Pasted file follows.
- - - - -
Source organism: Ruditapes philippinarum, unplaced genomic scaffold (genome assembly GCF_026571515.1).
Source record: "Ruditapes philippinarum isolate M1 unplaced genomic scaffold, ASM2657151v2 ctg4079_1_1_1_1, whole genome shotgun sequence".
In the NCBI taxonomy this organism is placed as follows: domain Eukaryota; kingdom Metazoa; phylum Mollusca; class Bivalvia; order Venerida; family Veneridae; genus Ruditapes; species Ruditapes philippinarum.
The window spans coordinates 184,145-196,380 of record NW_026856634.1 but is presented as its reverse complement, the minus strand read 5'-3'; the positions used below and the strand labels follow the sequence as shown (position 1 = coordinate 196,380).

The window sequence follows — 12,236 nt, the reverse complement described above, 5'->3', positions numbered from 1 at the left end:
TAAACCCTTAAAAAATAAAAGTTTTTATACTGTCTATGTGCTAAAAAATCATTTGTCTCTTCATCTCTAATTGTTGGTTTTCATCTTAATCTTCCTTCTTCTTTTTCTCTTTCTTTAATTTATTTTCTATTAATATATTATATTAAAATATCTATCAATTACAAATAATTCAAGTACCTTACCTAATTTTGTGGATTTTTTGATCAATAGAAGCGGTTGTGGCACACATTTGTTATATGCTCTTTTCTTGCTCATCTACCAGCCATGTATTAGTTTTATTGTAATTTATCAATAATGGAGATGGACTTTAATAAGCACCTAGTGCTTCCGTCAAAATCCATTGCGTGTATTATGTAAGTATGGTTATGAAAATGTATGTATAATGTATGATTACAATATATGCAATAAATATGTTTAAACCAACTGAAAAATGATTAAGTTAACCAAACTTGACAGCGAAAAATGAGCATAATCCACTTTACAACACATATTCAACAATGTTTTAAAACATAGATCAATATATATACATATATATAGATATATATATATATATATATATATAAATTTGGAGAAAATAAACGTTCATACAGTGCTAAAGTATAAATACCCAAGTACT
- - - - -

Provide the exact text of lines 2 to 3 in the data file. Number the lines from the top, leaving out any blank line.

Source record: "Ruditapes philippinarum isolate M1 unplaced genomic scaffold, ASM2657151v2 ctg4079_1_1_1_1, whole genome shotgun sequence".
In the NCBI taxonomy this organism is placed as follows: domain Eukaryota; kingdom Metazoa; phylum Mollusca; class Bivalvia; order Venerida; family Veneridae; genus Ruditapes; species Ruditapes philippinarum.